Morning After Pill
This is Steve Ember with the VOA Special English HEALTH REPORT.
An advisory committee to the United States Food and Drug Administration has voted to approve selling an emergency birth control drug without a doctor's order.
The drug can reduce the chance of pregnancy by eighty-nine percent if used within seventy-two hours of unprotected sexual activity. It is known as Plan B and is commonly called "the morning-after pill." That is because it must be used as soon as possible after unprotected sex.
The drug is really two pills that contain the hormone progestin. Women take the pills twelve hours apart. Women should start taking them within twenty-four hours after unprotected sex to be most effective.
The progestin delays or blocks the release of an egg inside a woman's body or prevents fertilization of the egg. This prevents her from becoming pregnant. The drug may also prevent a fertilized egg from implanting in the uterus. Some religious leaders oppose use of the drug because they say this is the same as having an operation to end a pregnancy.
The drug is considered medically safe. It has been approved in about one-hundred countries. It is sold without a doctor's order in thirty-three countries. Plan B is approved in the United States, but a woman must have a doctor's order to get the drug.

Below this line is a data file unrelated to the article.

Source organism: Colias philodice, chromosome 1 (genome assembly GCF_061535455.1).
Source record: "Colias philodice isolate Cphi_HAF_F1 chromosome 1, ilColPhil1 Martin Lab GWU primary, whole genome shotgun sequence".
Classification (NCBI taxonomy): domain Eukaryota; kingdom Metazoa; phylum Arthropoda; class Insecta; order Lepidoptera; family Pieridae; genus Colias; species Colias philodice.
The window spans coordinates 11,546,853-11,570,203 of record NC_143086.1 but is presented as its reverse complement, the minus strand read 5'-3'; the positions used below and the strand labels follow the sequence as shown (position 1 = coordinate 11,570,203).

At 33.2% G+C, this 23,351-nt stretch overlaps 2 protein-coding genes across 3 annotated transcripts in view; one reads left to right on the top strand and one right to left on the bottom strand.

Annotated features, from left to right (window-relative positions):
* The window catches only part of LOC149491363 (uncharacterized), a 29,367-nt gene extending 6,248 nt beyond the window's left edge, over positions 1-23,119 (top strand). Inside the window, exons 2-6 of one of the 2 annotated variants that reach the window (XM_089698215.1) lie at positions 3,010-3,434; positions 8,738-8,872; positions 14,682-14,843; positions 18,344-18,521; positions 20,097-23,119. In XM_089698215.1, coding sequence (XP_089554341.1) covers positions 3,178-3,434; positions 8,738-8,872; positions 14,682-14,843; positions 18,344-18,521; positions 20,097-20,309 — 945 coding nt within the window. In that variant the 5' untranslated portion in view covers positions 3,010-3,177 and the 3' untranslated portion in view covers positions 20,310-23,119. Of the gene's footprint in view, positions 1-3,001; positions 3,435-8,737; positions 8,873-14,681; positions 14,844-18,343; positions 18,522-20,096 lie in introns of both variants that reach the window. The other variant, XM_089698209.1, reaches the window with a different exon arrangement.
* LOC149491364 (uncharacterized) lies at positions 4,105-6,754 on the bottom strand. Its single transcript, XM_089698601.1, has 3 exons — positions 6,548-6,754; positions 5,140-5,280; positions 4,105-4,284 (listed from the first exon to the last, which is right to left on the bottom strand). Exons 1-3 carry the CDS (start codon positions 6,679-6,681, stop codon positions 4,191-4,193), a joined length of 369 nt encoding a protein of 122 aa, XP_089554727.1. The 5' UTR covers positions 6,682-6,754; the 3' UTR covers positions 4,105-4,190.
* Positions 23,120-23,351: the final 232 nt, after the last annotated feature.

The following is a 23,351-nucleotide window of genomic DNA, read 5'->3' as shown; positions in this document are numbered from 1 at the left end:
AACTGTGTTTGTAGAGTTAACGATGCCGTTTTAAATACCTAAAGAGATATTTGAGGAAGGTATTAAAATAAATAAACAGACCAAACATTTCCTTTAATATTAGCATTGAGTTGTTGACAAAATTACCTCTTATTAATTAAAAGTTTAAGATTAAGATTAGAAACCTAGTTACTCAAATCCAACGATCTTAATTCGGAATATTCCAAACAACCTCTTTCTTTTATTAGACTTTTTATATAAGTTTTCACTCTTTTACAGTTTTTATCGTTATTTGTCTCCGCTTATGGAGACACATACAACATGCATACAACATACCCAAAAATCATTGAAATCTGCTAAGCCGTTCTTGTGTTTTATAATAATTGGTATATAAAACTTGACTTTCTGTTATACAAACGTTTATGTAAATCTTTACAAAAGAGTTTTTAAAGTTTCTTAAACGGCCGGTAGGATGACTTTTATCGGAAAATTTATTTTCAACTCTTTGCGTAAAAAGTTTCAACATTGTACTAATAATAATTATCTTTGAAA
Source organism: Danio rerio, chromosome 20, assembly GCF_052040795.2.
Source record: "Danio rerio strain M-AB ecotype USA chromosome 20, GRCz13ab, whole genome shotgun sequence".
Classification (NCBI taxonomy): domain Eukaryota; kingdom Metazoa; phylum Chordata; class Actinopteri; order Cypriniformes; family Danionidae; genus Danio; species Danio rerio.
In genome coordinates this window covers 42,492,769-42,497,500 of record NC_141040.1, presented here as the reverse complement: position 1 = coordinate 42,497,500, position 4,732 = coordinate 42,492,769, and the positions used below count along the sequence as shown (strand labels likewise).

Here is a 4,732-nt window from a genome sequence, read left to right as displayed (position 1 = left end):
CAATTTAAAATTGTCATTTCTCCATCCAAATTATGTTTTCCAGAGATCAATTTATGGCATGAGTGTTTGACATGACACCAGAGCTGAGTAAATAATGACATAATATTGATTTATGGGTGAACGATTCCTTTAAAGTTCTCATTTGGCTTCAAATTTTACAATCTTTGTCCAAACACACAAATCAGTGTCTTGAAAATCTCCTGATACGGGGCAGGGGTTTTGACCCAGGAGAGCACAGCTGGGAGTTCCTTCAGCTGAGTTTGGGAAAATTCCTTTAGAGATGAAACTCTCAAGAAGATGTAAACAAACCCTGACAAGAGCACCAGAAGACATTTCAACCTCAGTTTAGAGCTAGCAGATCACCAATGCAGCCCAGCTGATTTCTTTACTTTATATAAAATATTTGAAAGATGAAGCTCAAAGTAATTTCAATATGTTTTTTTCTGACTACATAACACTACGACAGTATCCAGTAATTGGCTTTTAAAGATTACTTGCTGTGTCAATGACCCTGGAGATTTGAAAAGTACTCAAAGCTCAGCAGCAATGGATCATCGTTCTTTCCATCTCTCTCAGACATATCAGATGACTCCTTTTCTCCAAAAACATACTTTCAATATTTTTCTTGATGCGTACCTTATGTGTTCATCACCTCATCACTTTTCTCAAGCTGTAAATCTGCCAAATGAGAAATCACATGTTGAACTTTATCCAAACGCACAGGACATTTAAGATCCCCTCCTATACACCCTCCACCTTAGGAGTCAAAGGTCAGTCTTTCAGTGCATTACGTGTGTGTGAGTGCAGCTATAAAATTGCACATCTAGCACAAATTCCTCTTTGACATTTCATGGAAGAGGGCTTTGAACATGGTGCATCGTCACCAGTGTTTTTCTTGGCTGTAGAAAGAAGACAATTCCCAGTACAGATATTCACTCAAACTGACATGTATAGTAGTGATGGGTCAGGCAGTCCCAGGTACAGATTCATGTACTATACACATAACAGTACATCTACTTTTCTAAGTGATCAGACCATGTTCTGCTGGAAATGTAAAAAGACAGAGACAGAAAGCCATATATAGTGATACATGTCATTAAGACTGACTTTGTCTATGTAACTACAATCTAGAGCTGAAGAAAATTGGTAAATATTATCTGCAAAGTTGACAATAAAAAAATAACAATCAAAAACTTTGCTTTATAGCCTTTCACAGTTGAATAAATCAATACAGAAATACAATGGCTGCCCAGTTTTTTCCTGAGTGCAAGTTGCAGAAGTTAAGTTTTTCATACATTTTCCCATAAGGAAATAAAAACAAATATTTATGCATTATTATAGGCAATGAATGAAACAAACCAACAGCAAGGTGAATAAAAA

Birth control experts told the F-D-A committee that more than two-million American women have used the drug since it was approved in nineteen-ninety-nine. They say the drug has already prevented about fifty-two-thousand abortion operations that end pregnancies. And they expect that making the drug easier to get will greatly reduce the number of abortions in the future. They also said it is wrong to withhold a safe and effective drug from women who need to take it as soon as possible after unprotected sex to prevent unwanted pregnancies.
Those who oppose sale of the drug in drugstores said they feared it would lead to increased sexual activity among young people. They said this would increase the number of young women who suffer from sexually spread diseases and emotional problems.
The F-D-A committee listened to all the experts, then voted twenty-three to four to approve sale of the drug in drugstores. The Food and Drug Adminstration usually follows the committee's advice.
This VOA Special English HEALTH REPORT was written by Nancy Steinbach. This is Steve Ember.